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MD of APM Terminals’ Crane Engineering Services stresses importance of proactive asset management

15 Jun 2011 - Terminal Handling

Halfdan Ross, Managing Director of APMT's Crane & Engineering Services (CES) unit, has highlighted the importance of asset maintainance as a cost-saving beneficiary.

Halfdan Ross, Managing Director of APMT's Crane & Engineering Services (CES) unit, has highlighted the importance of asset maintainance as a cost-saving beneficiary.

  • MD of APM Terminals' Crane & Engineering Services (CES) unit highlights importance of proactive asset management

  • Third-party inspection and review services a key advantage for port and terminal operations, states Ross

Though a small fraction of the purchase cost of an STS Crane or RTG, third-party inspection and review services in support of new equipment orders can provide significant cost savings, yielding an important competitive advantage for port and terminal operations, according to Managing Director of APM Terminals' Crane & Engineering Services (CES) unit, Halfdan Ross.

This principle is an increasingly important operating cost factor as global port and associated infrastructure investment increases to accommodate larger containerized trade volumes and the larger vessels now entering into service in the global containership fleet.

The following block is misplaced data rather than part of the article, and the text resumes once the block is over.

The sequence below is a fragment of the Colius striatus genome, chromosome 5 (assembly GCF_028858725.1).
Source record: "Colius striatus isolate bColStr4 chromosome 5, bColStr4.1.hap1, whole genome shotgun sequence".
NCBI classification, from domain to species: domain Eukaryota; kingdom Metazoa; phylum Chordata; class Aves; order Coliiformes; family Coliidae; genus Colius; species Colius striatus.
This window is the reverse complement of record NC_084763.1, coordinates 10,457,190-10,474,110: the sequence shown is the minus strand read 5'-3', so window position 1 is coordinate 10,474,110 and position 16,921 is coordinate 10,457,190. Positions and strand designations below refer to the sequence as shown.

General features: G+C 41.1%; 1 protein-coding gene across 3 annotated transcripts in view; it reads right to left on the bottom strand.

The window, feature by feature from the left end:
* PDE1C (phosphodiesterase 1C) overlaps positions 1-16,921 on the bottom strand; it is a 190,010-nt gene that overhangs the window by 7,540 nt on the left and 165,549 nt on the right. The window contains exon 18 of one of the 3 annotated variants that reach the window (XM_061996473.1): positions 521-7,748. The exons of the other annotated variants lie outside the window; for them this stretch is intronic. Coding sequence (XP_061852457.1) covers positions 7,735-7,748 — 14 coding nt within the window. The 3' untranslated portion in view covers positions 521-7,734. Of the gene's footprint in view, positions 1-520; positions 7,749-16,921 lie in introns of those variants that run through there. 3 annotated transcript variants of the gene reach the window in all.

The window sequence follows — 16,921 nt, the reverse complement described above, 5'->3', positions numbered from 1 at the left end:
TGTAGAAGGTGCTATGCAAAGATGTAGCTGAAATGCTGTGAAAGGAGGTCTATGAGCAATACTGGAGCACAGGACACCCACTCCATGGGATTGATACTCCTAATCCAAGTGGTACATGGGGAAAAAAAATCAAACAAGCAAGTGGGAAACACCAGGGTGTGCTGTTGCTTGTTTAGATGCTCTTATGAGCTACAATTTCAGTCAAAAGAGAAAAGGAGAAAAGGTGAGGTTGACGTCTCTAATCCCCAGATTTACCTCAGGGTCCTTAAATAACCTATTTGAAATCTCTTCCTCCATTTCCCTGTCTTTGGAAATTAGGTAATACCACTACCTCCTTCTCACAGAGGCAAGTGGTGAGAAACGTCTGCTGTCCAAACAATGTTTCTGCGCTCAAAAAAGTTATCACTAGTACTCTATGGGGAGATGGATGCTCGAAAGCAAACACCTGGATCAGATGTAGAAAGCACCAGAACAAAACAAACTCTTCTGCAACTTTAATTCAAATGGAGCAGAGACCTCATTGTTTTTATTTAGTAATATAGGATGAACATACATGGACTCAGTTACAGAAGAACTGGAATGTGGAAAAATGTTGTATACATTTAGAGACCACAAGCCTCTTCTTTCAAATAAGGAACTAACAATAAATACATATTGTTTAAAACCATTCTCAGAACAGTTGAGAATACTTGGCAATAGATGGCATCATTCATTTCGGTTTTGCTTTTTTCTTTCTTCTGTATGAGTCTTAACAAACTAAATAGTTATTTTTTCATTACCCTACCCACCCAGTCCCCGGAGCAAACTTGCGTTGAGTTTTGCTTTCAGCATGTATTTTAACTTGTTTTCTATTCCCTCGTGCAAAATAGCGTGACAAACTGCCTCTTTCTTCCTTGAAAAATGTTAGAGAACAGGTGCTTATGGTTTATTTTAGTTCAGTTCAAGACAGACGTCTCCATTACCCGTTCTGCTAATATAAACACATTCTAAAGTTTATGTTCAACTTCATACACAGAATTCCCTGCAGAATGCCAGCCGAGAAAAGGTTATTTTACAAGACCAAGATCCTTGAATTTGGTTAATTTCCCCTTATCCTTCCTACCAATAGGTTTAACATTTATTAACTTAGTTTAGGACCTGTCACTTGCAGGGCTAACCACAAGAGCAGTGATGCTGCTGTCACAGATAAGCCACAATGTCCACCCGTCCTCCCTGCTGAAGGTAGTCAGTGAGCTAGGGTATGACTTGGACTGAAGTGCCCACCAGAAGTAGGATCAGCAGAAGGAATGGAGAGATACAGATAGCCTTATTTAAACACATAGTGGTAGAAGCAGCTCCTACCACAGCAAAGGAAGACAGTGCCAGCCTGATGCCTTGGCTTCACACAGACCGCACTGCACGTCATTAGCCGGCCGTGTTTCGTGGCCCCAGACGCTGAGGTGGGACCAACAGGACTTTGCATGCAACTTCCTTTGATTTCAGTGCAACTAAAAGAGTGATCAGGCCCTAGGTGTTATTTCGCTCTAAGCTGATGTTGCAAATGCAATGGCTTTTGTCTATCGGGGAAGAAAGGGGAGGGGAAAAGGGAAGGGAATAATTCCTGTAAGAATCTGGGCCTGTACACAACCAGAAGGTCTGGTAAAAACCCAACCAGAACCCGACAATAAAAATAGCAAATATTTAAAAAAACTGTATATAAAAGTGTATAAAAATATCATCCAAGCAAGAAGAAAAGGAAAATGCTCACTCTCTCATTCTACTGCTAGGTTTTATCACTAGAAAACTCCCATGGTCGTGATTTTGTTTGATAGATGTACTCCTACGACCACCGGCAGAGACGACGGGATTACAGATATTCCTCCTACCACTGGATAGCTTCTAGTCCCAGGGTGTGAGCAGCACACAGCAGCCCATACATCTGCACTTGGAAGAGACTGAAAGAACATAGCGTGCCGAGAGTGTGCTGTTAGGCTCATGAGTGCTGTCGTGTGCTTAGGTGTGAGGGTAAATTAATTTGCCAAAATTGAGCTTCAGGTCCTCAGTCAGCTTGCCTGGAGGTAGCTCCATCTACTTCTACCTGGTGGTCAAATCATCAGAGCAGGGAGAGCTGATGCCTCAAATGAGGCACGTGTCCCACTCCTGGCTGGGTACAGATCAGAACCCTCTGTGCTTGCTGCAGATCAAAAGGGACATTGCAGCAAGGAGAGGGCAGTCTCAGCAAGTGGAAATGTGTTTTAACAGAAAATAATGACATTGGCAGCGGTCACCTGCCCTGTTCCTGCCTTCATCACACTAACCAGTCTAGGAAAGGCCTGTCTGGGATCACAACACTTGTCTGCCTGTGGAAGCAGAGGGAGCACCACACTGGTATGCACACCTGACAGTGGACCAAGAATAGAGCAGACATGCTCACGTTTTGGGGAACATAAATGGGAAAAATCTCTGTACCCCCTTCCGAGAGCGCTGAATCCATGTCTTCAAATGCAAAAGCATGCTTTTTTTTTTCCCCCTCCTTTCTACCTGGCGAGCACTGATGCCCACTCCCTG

Addressing the Terminal Operations Conference & Exhibition (TOC) Europe 2011, Mr. Ross pointed out that the total cost of crane ownership is not reflected only by the purchase price, but is comprised of several functions, including expenses associated with late delivery, operational performance, running costs and design specifications which may vary from the original ordered parameters.

“The cost of third-party inspection services ranges from 0.8% to 3.6% of the purchase price of an STS Crane, but the cost of terminal downtime resulting from malfunctioning or improperly installed cranes can run as high as US$35,000 per day,” cautioned Mr. Ross.

Other unfavorable consequences of operating delays caused by crane handover following delivery by the manufacturer for ports and terminals included penalties mandated by concession contracts, and lost business opportunities as vessels are redirected and reputations tarnished.

Crane issues can be plotted graphically as a “Bath Tub” curve, Mr. Ross pointed out, with most defects and problems occurring in the initial phase of implementation, and toward the end of the equipment’s lifespan, with minimal problems during the crane’s expected operating career. This critical operating phase of the crane lifecycle can be extended through the use of expert crane inspection and commissioning supervision, he explained.

CES, which is a separate business unit within APM Terminals, has managed the inspection and commissioning of more than 150 STS Cranes and more than 300 stacking cranes, including the newest cranes capable of accommodating the world’s largest container ships.

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